Traditional acid-based stains may be today’s gold standard for the decorative concrete industry, but their water-based cousins are growing in popularity due to their ease of application, quick cleanup and range of colors.
Each offers its own advantages and disadvantages. The main things to know are that surface prep is different, particularly between acid and water-based stains, and that using the right sealant for the application is a must.
On the up and up
While having a clean surface is the key to applying acid stains, when it comes to water-based products, it’s critical to know your concrete. While a broom-finished slab will easily take a water-based stain, that isn’t true with other finishes.
If you have a hard-troweled floor, you’ve got to try a number of things. Whether it’s acid-etching or potentially grinding the floor, it has to be opened up enough to get a water-based stain to penetrate properly. Preparing the floor correctly is key. Regardless of the product, though, it’s critical to follow directions. For example, when it says to let it dry 24 hours, you let it dry for 24 hours for optimal results.
Because of their broad color range (everything from earth tones to pastels), their ability to be applied full-strength or diluted to achieve different looks, and their reliability, water-based stains are often compared to acetone dyes, which are also growing in popularity.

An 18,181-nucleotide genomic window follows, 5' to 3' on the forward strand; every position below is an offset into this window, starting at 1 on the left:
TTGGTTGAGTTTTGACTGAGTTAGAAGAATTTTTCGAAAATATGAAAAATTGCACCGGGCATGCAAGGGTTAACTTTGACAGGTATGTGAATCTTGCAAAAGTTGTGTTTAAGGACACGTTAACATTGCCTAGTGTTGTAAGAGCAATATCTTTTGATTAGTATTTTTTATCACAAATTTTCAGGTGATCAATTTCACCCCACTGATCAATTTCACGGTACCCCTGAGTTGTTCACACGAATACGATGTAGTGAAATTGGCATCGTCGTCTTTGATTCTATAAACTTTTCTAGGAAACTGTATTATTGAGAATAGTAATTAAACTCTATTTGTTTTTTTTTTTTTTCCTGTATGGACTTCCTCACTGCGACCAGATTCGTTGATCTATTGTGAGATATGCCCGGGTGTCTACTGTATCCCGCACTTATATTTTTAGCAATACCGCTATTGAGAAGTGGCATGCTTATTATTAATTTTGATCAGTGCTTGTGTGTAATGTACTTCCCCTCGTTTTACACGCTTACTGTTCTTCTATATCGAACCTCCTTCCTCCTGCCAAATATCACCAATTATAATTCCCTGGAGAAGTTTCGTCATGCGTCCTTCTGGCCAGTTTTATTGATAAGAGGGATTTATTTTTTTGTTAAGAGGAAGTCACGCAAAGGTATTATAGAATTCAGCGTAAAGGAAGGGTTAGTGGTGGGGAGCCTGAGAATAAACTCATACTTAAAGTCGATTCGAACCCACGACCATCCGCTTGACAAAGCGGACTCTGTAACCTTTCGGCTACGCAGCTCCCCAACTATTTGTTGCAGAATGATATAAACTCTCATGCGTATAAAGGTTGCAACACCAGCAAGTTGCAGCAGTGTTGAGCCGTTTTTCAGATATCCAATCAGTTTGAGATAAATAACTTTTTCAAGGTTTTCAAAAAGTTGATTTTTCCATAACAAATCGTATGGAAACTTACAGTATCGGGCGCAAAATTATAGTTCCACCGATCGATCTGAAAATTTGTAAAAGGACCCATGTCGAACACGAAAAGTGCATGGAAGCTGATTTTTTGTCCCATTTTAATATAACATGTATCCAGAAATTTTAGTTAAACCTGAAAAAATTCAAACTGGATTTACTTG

Acetone dyes originally came from the polishing side of the industry. A dye uses a soluble pigment different from those used in water-based stains, which are not soluble.
Dyes don’t have quite the color range as water-based stains, and you don’t get the same level of control a water-based stain offers, but you can’t go wrong either way. You can layer the colors by starting with a lighter color and then go darker and create a nice piece of art with water-based stains.
It’s that layering ability that makes water-based stains a real complement to acid stains. Because many manufacturers make the same color in both formulations, it’s possible to correct problems with an acid stain using a water-based application.
That’s not to say that surface prep isn’t important with the water-based products, too. Paying more attention to that than in the past, and evening out the stain between applications with a microfiber mop, you’ll get the best results.
Sealing is the Secret
The secret to success with any of these products is using the best sealant for the job.
Proper preparation and then maintenance are really the keys to everything, and your durability depends on your maintenance and wear. The type of protectant sealant you put on top is going to determine the wear. It all depends on what your expectations are.
Of course, that requires information, and there’s probably nothing more important that you can do than get the right information from the manufacturers and suppliers before you start any job. The products are only as good as the user.
All Stone Restoration can restore your concrete floor or add in a new, sparkling one. Whether you need help deciding on the finish or decorative style. We have over 47 years of hands-on experience in all phases of stone and concrete restoration. Contact us today to get your free on-site estimate.